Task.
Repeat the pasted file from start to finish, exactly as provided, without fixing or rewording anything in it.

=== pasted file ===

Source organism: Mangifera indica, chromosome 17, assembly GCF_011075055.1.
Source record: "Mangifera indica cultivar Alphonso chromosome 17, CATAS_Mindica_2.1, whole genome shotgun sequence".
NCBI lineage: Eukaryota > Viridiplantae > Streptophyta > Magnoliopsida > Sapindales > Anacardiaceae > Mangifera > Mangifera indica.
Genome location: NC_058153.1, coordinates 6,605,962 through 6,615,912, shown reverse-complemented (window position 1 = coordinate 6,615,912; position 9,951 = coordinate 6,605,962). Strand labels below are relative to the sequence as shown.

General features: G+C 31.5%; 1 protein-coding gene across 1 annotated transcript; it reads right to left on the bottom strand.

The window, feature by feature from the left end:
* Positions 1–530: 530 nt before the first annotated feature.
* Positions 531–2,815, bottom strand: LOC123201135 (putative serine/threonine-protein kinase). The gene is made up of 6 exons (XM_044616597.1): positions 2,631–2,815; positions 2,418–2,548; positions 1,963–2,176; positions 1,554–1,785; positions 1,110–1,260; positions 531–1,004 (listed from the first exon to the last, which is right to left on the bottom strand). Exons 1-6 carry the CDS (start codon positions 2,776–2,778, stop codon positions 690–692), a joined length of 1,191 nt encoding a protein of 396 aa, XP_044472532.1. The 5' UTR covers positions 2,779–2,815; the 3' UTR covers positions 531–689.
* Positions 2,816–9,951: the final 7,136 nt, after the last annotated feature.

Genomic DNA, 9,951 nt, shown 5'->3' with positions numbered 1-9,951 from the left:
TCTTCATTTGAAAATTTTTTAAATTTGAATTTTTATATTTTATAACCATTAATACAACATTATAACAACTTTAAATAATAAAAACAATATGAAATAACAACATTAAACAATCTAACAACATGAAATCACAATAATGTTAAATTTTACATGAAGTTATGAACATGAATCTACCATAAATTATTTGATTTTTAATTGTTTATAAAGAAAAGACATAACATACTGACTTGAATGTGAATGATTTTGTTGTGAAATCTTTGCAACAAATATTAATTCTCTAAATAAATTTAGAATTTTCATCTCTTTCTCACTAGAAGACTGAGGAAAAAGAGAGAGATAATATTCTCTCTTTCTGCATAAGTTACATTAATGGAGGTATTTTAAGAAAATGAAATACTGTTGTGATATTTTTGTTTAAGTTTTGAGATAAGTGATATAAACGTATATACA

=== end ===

Source organism: Mangifera indica, chromosome 17, assembly GCF_011075055.1.
Source record: "Mangifera indica cultivar Alphonso chromosome 17, CATAS_Mindica_2.1, whole genome shotgun sequence".
NCBI lineage: Eukaryota > Viridiplantae > Streptophyta > Magnoliopsida > Sapindales > Anacardiaceae > Mangifera > Mangifera indica.
Genome location: NC_058153.1, coordinates 6,605,962 through 6,615,912, shown reverse-complemented (window position 1 = coordinate 6,615,912; position 9,951 = coordinate 6,605,962). Strand labels below are relative to the sequence as shown.

General features: G+C 31.5%; 1 protein-coding gene across 1 annotated transcript; it reads right to left on the bottom strand.

The window, feature by feature from the left end:
* Positions 1–530: 530 nt before the first annotated feature.
* Positions 531–2,815, bottom strand: LOC123201135 (putative serine/threonine-protein kinase). The gene is made up of 6 exons (XM_044616597.1): positions 2,631–2,815; positions 2,418–2,548; positions 1,963–2,176; positions 1,554–1,785; positions 1,110–1,260; positions 531–1,004 (listed from the first exon to the last, which is right to left on the bottom strand). Exons 1-6 carry the CDS (start codon positions 2,776–2,778, stop codon positions 690–692), a joined length of 1,191 nt encoding a protein of 396 aa, XP_044472532.1. The 5' UTR covers positions 2,779–2,815; the 3' UTR covers positions 531–689.
* Positions 2,816–9,951: the final 7,136 nt, after the last annotated feature.

Genomic DNA, 9,951 nt, shown 5'->3' with positions numbered 1-9,951 from the left:
TCTTCATTTGAAAATTTTTTAAATTTGAATTTTTATATTTTATAACCATTAATACAACATTATAACAACTTTAAATAATAAAAACAATATGAAATAACAACATTAAACAATCTAACAACATGAAATCACAATAATGTTAAATTTTACATGAAGTTATGAACATGAATCTACCATAAATTATTTGATTTTTAATTGTTTATAAAGAAAAGACATAACATACTGACTTGAATGTGAATGATTTTGTTGTGAAATCTTTGCAACAAATATTAATTCTCTAAATAAATTTAGAATTTTCATCTCTTTCTCACTAGAAGACTGAGGAAAAAGAGAGAGATAATATTCTCTCTTTCTGCATAAGTTACATTAATGGAGGTATTTTAAGAAAATGAAATACTGTTGTGATATTTTTGTTTAAGTTTTGAGATAAGTGATATAAACGTATATACA